The Sons of Katie Elder

The Sons of Katie Elder
"First, we reunite, then find Ma and Pa's killer...then read some reviews."

Tuesday, January 11, 2011

Breakfast at Tiffany's

I can't remember the last movie that threw me off as much as the 1961 classic Breakfast at Tiffany's. I'd never seen it before today and knew nothing about it other than the setting of 1960s New York City, the style, and of course, Audrey Hepburn.  My sister swears by this movie so really, that was my only exposure to it. So over the years, did I convince myself that the movie was something else, something vastly different?  I didn't know what to expect heading into the movie and was quickly surprised by the route this story took.  I don't even know where to start so bear with me.

My biggest preconceived notion of this movie heading into it was that it was the epitome of timeless style, the very beautiful Audrey Hepburn representing this ideal woman that all other women aspire to be. There are posters, books, puzzles, coffee cups, t-shirts, anything at all you care to name with Hepburn on it.  So why does this movie get held in such high regard?  Is it the style alone?  Because honestly, this is an incredibly depressing movie.  It's based on a novella from Truman Capote -- master of weirdness and eccentricity -- and is definitely a casualty of the decade/era it was released.  So here goes, I'll try and be fair.

Washed-up writer Paul Varjak (George Peppard) is moving into his newly furnished New York City apartment when he meets one of the other tenants in the building, Holly Golightly (Hepburn). To say the least, Paul doesn't know what to make of this young woman, a carefree individual who seems to float along wherever life will take her.  She is the oddest of oddballs and lives on a series of whims and gut feelings, not wanting to get pegged down wherever she is or whatever she is doing.  Paul is instantly intrigued (and probably a little attracted) by Holly, but he just can't figure her out.  They seem like such different people, but really, they're almost the same person and as Paul figures out, they belong together.  Can he convince Holly of that though?

Okay, for openers director Blake Edwards is handicapped by 1960s censors and limitations around his storytelling. He is limited by what he can actually do or have characters talk about so instead of actual revelations or explanations we get subtle roundabouts and hints at what is going on.  I was more than a little taken aback to find out that Hepburn's Holly is a call girl and Peppard's Paul is a gigolo.  Really?!? None of this is ever directly addressed, but it's fairly obvious to put 2 and 2 together to make four.  Weirder though, Holly is a call girl/escort who takes the money of the guy she's with and then bails on him, later calling him a 'rat' or 'super-rat.' Paul seems to have one customer -- Patricia Neal's 2-E, a middle-aged married woman -- after giving up a potentially lucrative writing career.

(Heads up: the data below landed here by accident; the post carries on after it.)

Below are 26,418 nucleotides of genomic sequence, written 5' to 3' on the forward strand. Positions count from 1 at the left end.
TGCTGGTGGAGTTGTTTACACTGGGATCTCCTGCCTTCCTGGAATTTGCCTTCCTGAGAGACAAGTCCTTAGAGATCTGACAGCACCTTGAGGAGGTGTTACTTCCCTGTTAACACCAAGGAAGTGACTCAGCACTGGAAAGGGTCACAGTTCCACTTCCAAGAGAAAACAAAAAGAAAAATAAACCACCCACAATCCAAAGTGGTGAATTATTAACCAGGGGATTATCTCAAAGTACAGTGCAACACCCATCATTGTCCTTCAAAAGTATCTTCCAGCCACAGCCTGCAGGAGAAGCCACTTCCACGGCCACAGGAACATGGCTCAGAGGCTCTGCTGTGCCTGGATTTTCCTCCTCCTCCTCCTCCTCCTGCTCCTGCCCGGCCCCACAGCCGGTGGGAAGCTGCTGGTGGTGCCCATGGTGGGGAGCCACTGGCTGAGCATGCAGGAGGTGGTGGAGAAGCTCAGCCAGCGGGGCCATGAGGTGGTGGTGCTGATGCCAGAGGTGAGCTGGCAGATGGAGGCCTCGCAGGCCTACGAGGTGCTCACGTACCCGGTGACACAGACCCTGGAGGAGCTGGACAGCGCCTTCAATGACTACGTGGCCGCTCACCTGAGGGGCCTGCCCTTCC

So the stylish duo is a call girl and a gigolo, not a movie breaker in the least, right?  Okay, it did take awhile to get used to that idea, especially in a movie released in theaters in 1961 and held in such high regard some 50 years later.  But that's the least of the problems if you ask me. At a certain point you just accept what the characters are.  It's that the movie doesn't know what it wants to say or where to go.  Are we supposed to support Holly or even like her? In reality, her character is not likable but as a wise IMDB poster explains...'She's pretty so we like her.' Is it a drama or a romantic comedy? Is it neither? Are we supposed to drift along and let the movie wash over us? I was surprised by where the movie went in the last half hour, but it was one in a long line of surprises.

Now where I can understand moviegoers falling in love with 'Tiffany's' is in the casting of Hepburn and Peppard.  Throw aside the fact that both characters are willing to sleep with you for cash.  There hasn't been a more classically beautiful actress in Hollywood before or since Audrey Hepburn.  She's that perfect blend of cuteness and being amazingly sexy. She's headstrong and funny, adorable and cute, vulnerable and exciting, all rolled into one.  The chemistry Hepburn has with Peppard is top-notch and is believable in a way that never makes you question if they're acting.  They're just good together, plain and simple.  Hepburn is the vision of beauty as Holly, a stylish icon that will not be soon forgotten in movie lore.  Yes, her character isn't always likable -- Peppard either to a lesser degree -- but credit to both actors for making Holly and Paul not despicable to the point where you hate them and the movie they're in.

Maybe this is a movie that will hit me differently after I digest it fully in a couple of days, but I doubt it.  As a whole, finished product, it is an odd movie and there's no other way to describe it.  Also in the cast is Buddy Ebsen as Doc, a man from Holly's past, Martin Balsam as O.J., her quasi-agent, and Mickey Rooney in one of the most grossly stereotypical performances I've ever seen, playing an Asian man living in Holly's building.  If it was intended as humor, it falls horrifically short. Too bad because Rooney is typically one of the most reliable character actors around.  All in all, I can't give this a positive rating, but if I was it'd be because I looked at it through romantic comedy-colored glasses.  Hepburn is perfect, Peppard is cool and NYC never looked so stylish.

Breakfast at Tiffany's <---trailer (1961): ** 1/2 /****

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